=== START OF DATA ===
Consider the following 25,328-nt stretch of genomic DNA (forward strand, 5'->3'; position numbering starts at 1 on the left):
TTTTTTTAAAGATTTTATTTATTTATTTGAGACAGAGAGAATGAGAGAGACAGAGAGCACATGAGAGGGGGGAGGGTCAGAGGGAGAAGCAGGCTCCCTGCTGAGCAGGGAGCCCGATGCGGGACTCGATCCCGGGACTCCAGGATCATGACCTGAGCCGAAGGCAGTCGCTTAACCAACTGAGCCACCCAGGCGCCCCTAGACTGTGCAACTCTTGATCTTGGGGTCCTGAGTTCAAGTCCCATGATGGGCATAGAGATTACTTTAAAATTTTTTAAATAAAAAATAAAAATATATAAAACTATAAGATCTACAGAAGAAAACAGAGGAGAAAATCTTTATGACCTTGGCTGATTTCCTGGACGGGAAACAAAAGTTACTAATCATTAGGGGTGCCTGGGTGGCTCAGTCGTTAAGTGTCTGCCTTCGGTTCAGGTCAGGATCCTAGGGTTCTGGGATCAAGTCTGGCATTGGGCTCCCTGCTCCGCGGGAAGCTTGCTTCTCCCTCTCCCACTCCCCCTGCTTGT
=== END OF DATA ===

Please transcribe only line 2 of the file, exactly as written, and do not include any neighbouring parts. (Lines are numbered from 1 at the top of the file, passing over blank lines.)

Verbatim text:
TTTTTTTAAAGATTTTATTTATTTATTTGAGACAGAGAGAATGAGAGAGACAGAGAGCACATGAGAGGGGGGAGGGTCAGAGGGAGAAGCAGGCTCCCTGCTGAGCAGGGAGCCCGATGCGGGACTCGATCCCGGGACTCCAGGATCATGACCTGAGCCGAAGGCAGTCGCTTAACCAACTGAGCCACCCAGGCGCCCCTAGACTGTGCAACTCTTGATCTTGGGGTCCTGAGTTCAAGTCCCATGATGGGCATAGAGATTACTTTAAAATTTTTTAAATAAAAAATAAAAATATATAAAACTATAAGATCTACAGAAGAAAACAGAGGAGAAAATCTTTATGACCTTGGCTGATTTCCTGGACGGGAAACAAAAGTTACTAATCATTAGGGGTGCCTGGGTGGCTCAGTCGTTAAGTGTCTGCCTTCGGTTCAGGTCAGGATCCTAGGGTTCTGGGATCAAGTCTGGCATTGGGCTCCCTGCTCCGCGGGAAGCTTGCTTCTCCCTCTCCCACTCCCCCTGCTTGT